My Rating: 🍪🍪🍪🍪
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Book Review, Fiction, Romance, Uncategorized

The Honey-Don’t List by Christina Lauren ~ Book Review

The Honey-Don't List and brownies

Gallery Books
Genre: Romance
Release Date: March 24, 2020
My Rating: 🍪🍪🍪

The Honey-Don’t List felt very pointedly like a fictional recounting of Chip and Joanna Gaines. The story centers around Melissa and Rusty Tripp, celebrity interior designers, and their respective assistants, Carey and James. I really enjoyed the world this story was set in, and the way the toxic addictiveness of celebrity was portrayed. With book and tv show deals on the line, character incentives often blurred lines. Carey is our protagonist, who has been working for the Tripps since she was a teenager. I liked the way her character’s arc was set up. Her job with the Tripps is all she’s ever known in her adult life, and she feels conflictingly loyal and trapped in her position supporting Melissa. Her motivations juxtapose well with those of James, who didn’t sign up to be in an assistant position, and is immediately looking for ways to move himself up the ladder, despite being new. 

I loved The Unhoneymooners by Christina Lauren, and I was expecting to eat up the romance in this book as eagerly as I did with this previous work. Unfortunately, I didn’t feel a believable buildup between Carey and James. The romance seemed to me to come out of nowhere — I didn’t have time to root for them! Even once it was established, I didn’t feel the passion I was hoping for.

The majority of the book takes place during the Tripps’ book tour, which was a unique plot element and made for a lot of drama given the close quarters of traveling together. Tensions between the very much no-longer-in-love Tripps are increasingly fraught, and their assistants are forced to go to greater and greater lengths to keep up public appearances. Unfortunately, I wasn’t grabbed by this one, but I’ll still be keeping an eye out for the next Christina Lauren installment!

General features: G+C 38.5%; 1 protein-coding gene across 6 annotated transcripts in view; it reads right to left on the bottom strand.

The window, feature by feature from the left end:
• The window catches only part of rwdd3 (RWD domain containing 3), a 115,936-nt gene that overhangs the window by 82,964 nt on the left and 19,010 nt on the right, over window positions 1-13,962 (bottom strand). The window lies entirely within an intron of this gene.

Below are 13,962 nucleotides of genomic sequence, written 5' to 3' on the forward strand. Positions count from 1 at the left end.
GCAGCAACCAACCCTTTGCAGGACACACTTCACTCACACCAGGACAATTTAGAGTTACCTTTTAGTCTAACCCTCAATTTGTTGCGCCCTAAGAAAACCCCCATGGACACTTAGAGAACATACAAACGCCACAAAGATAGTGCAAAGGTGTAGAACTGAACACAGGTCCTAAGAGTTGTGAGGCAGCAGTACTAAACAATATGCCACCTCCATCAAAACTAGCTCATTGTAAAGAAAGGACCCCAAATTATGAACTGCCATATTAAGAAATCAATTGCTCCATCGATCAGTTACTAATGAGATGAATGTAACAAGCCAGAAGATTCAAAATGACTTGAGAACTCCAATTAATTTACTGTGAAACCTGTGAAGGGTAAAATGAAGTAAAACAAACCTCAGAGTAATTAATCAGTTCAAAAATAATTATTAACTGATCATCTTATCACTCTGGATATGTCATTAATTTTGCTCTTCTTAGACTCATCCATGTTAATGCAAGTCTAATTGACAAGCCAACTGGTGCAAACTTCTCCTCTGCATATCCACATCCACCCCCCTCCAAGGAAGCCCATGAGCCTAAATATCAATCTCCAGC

My Rating: 🍪🍪🍪
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Book Review, Fiction, Romance, Uncategorized

The Girl He Used to Know by Tracey Garvis Graves ~ Book Review

The Girl He Used to Know and cookies

St. Martin’s Press
Genre: Romance
Release Date: April 2, 2019
My Rating: 🍪🍪🍪

The Girl He Used to Know is not like anything I’ve read before. As an avid reader, it’s always refreshing to come across a book that feels fresh and unique. Annika’s experiences through college and beyond as someone undiagnosed on the Autism spectrum were really interesting. Although I can’t speak to the accuracy of the depiction, I felt like Graves did a wonderful job of explaining life through the eyes of someone who has trouble fitting in, and who’s not quite like everyone around her.

It was especially interesting to learn about Annika’s family dynamic and the ways that her parents chose to raise her in the most protective and supportive way possible. I liked seeing how her relationships with her mom, dad, and brother, each changed as she grew older. It was touching to see the ways that they grew to understand each other better over time.

I had a little bit of trouble with Jonathan’s romantic relationship with Annika. I wished we had some more insight into his feelings for her. He sometimes seemed fixated on trying to get her to fit into social situations, when I felt he should have been able to embrace her as she was more fully. Their story is split between two times periods: when they first meet in college, and when they are reconnected by chance years later in Chicago. I liked the way that the present day sequences were able to reflect on their experiences in college and shed light on them in different ways. This allowed for a lot of artfully depicted character development.

The last few chapters of this book were extremely unexpected. I would like to know the motivation behind this choice. I would have been more satisfied with an ending that didn’t dramatically change the tone and dynamic of the storyline.

My Rating: 🍪🍪🍪
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Book Review, Fiction, Romance, Uncategorized

The Two Lives of Lydia Bird by Josie Silver ~ Book Review

Two Lives of Lydia Bird with cookies

Ballantine Books
Release Date: March 3, 2020
Genre: Romance
My Rating: 🍪🍪🍪🍪

I’ve been eagerly awaiting Josie Silver’s next book ever since I read One Day in December (the first time), so I was extremely thankful to Ballantine and NetGalley for providing me with an advanced copy of The Two Lives of Lydia Bird (out March 3!). The book opens up with the death of Lydia’s fiancé, Freddie (that’s not a spoiler, it’s in the synopsis, I promise!). The instant heartbreak that Lydia experiences gave me an immediate connection to her character, which sucked me in quickly.